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Mahabharata of Krishna-Dwaipayana Vyasa
translated by Kisari Mohan Ganguli

Mahabharata of Vyasa (Badarayana, krishna-dwaipayana) translated by Kisari Mohan Ganguli is perhaps the most complete translation available in public domain. Mahabharata is the most popular scripture of Hindus and Mahabharata is considered as the fifth veda. We hope this translation is helping you.

Section CXXVI

(Sambhava Parva continued)

"Vaisampayana said, 'The godlike Rishis, wise in counsels, beholding the death of Pandu, consulted with one another, and said, 'The virtuous and renowned king Pandu, abandoning both sovereignty, and kingdom came hither for practising ascetic austerities and resigned himself to the ascetics dwelling on this mountain. He hath hence ascended to heaven, leaving his wife and infant sons as a trust in our hands. Our duty now is to repair to his kingdom with these his offspring, and his wife.'

"Vaisampayana continued, 'Then those godlike Rishis of magnanimous hearts, and crowned with ascetic success, summoning one another, resolved to go to Hastinapura with Pandu's children ahead, desiring to place them in the hands of Bhishma and Dhritarashtra. The ascetics set out that very moment, taking with them those children and Kunti and the two dead bodies. And though unused to toil all her life, the affectionate Kunti now regarded as very short the really long journey she had to perform. Having arrived at Kurujangala within a short time, the illustrious Kunti presented herself at the principal gate. The ascetics then charged the porters to inform the king of their arrival. The men carried the message in a trice to the court. And the citizens of Hastinapura, hearing of the arrival of thousands of Charanas and Munis, were filled with wonder. And it was soon after sunrise that they began to come out in numbers with their wives and children to behold those ascetics. Seated in all kinds of cars and conveyances by thousands, vast numbers of Kshatriyas with

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their wives, and Brahmanas with theirs came out. And the concourse of Vaisyas and Sudras too was as large on the occasion. The vast assemblage was very peaceful, for every heart then was inclined to piety. And there also came out Bhishma, the son of Santanu, and Somadatta or Valhika and the royal sage (Dhritarashtra) endued with the vision of knowledge and Vidura himself and the venerable Satyavati and the illustrious princess of Kosala and Gandhari accompanied by the other ladies of the royal household. And the hundred sons of Dhritarashtra, decked with various ornaments, also came out.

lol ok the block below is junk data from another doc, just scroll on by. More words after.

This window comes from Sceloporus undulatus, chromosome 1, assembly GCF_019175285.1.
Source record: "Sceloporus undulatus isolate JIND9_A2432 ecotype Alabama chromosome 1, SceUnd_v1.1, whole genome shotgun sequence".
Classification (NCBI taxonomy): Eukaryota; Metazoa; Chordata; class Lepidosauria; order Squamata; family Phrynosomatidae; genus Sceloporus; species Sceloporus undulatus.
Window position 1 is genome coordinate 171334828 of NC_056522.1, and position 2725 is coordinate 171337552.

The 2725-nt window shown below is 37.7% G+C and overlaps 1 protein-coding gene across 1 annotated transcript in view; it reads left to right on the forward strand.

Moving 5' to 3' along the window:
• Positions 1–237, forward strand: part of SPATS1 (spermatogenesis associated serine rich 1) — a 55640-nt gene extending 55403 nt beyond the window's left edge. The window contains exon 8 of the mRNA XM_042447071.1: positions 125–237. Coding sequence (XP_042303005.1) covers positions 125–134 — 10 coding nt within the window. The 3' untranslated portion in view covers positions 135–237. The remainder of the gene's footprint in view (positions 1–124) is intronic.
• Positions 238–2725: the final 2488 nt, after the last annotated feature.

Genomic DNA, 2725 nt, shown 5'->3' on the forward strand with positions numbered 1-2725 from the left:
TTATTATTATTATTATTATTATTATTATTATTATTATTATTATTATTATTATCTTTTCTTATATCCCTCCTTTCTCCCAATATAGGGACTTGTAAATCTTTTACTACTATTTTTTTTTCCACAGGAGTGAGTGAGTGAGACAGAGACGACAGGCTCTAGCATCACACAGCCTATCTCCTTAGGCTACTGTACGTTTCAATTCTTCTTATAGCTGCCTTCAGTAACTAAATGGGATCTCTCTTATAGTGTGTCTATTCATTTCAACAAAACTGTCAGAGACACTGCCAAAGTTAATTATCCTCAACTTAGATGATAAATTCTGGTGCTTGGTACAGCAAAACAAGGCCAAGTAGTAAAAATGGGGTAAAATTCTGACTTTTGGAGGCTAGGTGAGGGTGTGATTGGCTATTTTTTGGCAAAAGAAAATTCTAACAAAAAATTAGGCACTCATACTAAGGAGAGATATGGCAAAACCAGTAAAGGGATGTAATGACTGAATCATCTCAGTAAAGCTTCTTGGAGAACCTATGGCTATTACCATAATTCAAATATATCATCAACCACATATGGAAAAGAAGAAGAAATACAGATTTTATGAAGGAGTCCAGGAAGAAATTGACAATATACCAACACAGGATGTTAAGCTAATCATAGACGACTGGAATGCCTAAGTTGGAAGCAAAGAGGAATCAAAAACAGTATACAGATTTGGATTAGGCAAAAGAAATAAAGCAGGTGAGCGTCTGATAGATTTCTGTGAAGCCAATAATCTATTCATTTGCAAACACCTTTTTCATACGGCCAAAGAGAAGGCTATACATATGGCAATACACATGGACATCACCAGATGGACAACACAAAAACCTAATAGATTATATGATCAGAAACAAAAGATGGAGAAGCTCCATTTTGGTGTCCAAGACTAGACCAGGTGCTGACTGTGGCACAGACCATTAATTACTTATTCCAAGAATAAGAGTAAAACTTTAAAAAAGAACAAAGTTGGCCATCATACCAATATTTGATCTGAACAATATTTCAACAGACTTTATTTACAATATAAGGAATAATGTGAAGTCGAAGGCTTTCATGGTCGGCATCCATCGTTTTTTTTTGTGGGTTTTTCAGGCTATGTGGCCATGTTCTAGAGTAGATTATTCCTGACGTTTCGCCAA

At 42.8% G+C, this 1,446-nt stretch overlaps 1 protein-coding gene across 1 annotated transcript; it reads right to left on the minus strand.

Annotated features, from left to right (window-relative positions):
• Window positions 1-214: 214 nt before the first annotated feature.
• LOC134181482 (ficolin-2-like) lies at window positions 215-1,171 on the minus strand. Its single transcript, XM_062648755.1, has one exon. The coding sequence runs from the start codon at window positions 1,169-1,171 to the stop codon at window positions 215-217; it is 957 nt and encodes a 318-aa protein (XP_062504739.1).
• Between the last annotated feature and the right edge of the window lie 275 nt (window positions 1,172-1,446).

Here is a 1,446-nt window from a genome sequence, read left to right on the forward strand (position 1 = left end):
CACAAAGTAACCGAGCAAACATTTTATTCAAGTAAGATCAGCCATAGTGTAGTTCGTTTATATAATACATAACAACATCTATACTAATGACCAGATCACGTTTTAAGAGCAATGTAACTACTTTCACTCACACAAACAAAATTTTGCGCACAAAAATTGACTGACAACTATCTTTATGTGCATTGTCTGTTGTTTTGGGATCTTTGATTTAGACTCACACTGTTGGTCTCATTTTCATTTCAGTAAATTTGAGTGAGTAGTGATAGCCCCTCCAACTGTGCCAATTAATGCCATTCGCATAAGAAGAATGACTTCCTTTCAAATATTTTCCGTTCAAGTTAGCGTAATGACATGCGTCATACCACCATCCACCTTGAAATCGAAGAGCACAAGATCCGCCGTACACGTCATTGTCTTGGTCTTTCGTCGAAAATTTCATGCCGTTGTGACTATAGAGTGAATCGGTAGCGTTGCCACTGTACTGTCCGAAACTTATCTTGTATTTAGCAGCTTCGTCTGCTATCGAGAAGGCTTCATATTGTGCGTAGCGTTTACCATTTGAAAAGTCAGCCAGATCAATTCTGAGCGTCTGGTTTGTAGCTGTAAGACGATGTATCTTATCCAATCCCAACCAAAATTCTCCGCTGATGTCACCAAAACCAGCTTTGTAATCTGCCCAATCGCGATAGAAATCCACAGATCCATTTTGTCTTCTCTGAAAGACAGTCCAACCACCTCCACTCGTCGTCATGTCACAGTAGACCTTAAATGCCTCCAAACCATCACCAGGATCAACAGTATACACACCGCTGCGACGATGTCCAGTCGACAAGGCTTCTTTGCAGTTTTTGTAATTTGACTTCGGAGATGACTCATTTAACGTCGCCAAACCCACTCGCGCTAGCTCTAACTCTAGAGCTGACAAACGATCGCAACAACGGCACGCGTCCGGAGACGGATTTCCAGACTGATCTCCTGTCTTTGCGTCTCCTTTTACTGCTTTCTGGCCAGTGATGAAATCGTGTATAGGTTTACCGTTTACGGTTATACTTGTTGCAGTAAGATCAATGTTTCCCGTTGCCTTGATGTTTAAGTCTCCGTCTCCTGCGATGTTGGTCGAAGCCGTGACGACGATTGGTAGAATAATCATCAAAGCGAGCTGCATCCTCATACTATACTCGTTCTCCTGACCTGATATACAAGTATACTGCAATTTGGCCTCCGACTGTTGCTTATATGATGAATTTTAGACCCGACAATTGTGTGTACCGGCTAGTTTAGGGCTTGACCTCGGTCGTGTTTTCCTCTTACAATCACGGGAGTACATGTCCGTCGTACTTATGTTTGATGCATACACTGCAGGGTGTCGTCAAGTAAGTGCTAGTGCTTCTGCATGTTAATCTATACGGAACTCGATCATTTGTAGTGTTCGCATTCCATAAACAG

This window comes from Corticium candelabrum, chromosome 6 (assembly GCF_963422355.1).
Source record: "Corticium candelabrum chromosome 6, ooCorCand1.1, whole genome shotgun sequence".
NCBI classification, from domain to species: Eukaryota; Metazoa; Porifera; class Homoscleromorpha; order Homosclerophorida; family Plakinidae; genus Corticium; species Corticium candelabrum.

"The Kauravas, then, accompanied by their priest, saluted the Rishis by lowering their heads, and took their seats before them. The citizens also saluting the ascetics and bowing down unto them with touching the ground, took their seats there. Then Bhishma, setting that vast concourse perfectly still, duly worshipped, O king, those ascetics by offering them water to wash their feet with and the customary Arghya. And having done this, he spoke unto them about the sovereignty and the kingdom. Then the oldest of the ascetics with matted locks on head and loins covered with animal skin, stood up, and with the concurrence of the other Rishis, spoke as follows, 'You all know that that possessor of the sovereignty of the Kurus who was called king Pandu, had, after abandoning the pleasures of the world, repaired hence to dwell on the mountain of a hundred peaks. He adopted the Brahmacharya mode of life, but for some inscrutable purpose the gods have in view, this his eldest son, Yudhishthira, was born there, begotten by Dharma himself. Then that illustrious king obtained from Vayu this other son--the foremost of all mighty men--called Bhima. This other son, begotten upon Kunti by Indra, is Dhananjaya whose achievements will humble all bowmen in the world. Look here again at these tigers among men, mighty in the use of the bow, the twin children begotten upon Madri by the twin Aswins. Leading in righteousness the life of a Vanaprastha in the woods, illustrious Pandu hath thus revived the almost extinct line of his grandfather. The birth, growth, and Vedic studies of these children of Pandu, will, no doubt, give you great pleasure. Steadily adhering to the path of the virtuous and the wise, and leaving behind him these children, Pandu departed hence seventeen days ago. His wife Madri, beholding him placed in the funeral pyre and about to be consumed, herself ascended the same pyre, and sacrificing her life thus, hath gone with her lord to the region reserved for chaste wives. Accomplish now whatever rites should be performed for their benefit. These are (the unburnt portions of) their bodies. Here also are their children--these oppressors of foes--with their mother. Let these be now received with due honours. After the completion of the first rites in honour of the dead, let the virtuous Pandu, who had all along been the supporter of the dignity of the Kurus, have the first annual Sraddha (sapindakarana) performed with a view to installing him formally among the Pitris.'

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"Vaisampayana continued, 'The ascetics with Guhyakas, having said this unto the Kurus, instantly disappeared in the very sight of the people. And beholding the Rishis and the Siddhas thus vanish in their sight like vapoury forms appearing and disappearing in the skies, the citizens filled with wonder returned to their homes.'"





 
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